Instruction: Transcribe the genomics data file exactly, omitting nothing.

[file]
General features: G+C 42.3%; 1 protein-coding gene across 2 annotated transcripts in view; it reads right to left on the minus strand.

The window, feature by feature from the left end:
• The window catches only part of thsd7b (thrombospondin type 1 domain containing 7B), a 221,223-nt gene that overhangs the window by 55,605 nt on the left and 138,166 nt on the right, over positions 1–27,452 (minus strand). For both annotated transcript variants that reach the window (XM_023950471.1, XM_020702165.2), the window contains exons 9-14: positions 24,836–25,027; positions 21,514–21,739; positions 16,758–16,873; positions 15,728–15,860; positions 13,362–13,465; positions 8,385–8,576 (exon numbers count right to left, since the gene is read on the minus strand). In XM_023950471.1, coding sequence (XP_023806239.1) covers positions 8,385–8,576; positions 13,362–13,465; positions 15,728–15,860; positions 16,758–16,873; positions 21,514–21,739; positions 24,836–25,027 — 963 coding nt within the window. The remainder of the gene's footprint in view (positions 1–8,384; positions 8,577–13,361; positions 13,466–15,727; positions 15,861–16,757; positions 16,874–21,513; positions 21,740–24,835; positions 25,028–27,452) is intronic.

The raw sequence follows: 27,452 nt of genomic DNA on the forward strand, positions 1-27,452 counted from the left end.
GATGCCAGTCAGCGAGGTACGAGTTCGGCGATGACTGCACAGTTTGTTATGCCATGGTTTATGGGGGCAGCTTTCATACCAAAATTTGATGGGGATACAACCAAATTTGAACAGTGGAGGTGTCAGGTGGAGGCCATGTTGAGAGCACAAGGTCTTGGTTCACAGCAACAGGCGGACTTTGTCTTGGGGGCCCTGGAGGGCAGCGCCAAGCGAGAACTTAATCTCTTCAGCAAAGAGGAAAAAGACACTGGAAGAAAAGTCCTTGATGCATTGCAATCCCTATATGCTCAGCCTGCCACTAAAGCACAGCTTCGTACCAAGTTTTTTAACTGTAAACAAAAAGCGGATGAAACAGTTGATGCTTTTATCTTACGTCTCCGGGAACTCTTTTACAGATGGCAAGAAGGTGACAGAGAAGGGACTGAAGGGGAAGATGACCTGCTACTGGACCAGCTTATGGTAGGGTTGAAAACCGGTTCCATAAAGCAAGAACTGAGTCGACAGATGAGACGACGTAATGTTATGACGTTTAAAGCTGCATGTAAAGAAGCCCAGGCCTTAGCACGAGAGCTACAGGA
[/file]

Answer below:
General features: G+C 42.3%; 1 protein-coding gene across 2 annotated transcripts in view; it reads right to left on the minus strand.

The window, feature by feature from the left end:
• The window catches only part of thsd7b (thrombospondin type 1 domain containing 7B), a 221,223-nt gene that overhangs the window by 55,605 nt on the left and 138,166 nt on the right, over positions 1–27,452 (minus strand). For both annotated transcript variants that reach the window (XM_023950471.1, XM_020702165.2), the window contains exons 9-14: positions 24,836–25,027; positions 21,514–21,739; positions 16,758–16,873; positions 15,728–15,860; positions 13,362–13,465; positions 8,385–8,576 (exon numbers count right to left, since the gene is read on the minus strand). In XM_023950471.1, coding sequence (XP_023806239.1) covers positions 8,385–8,576; positions 13,362–13,465; positions 15,728–15,860; positions 16,758–16,873; positions 21,514–21,739; positions 24,836–25,027 — 963 coding nt within the window. The remainder of the gene's footprint in view (positions 1–8,384; positions 8,577–13,361; positions 13,466–15,727; positions 15,861–16,757; positions 16,874–21,513; positions 21,740–24,835; positions 25,028–27,452) is intronic.

The raw sequence follows: 27,452 nt of genomic DNA on the forward strand, positions 1-27,452 counted from the left end.
GATGCCAGTCAGCGAGGTACGAGTTCGGCGATGACTGCACAGTTTGTTATGCCATGGTTTATGGGGGCAGCTTTCATACCAAAATTTGATGGGGATACAACCAAATTTGAACAGTGGAGGTGTCAGGTGGAGGCCATGTTGAGAGCACAAGGTCTTGGTTCACAGCAACAGGCGGACTTTGTCTTGGGGGCCCTGGAGGGCAGCGCCAAGCGAGAACTTAATCTCTTCAGCAAAGAGGAAAAAGACACTGGAAGAAAAGTCCTTGATGCATTGCAATCCCTATATGCTCAGCCTGCCACTAAAGCACAGCTTCGTACCAAGTTTTTTAACTGTAAACAAAAAGCGGATGAAACAGTTGATGCTTTTATCTTACGTCTCCGGGAACTCTTTTACAGATGGCAAGAAGGTGACAGAGAAGGGACTGAAGGGGAAGATGACCTGCTACTGGACCAGCTTATGGTAGGGTTGAAAACCGGTTCCATAAAGCAAGAACTGAGTCGACAGATGAGACGACGTAATGTTATGACGTTTAAAGCTGCATGTAAAGAAGCCCAGGCCTTAGCACGAGAGCTACAGGA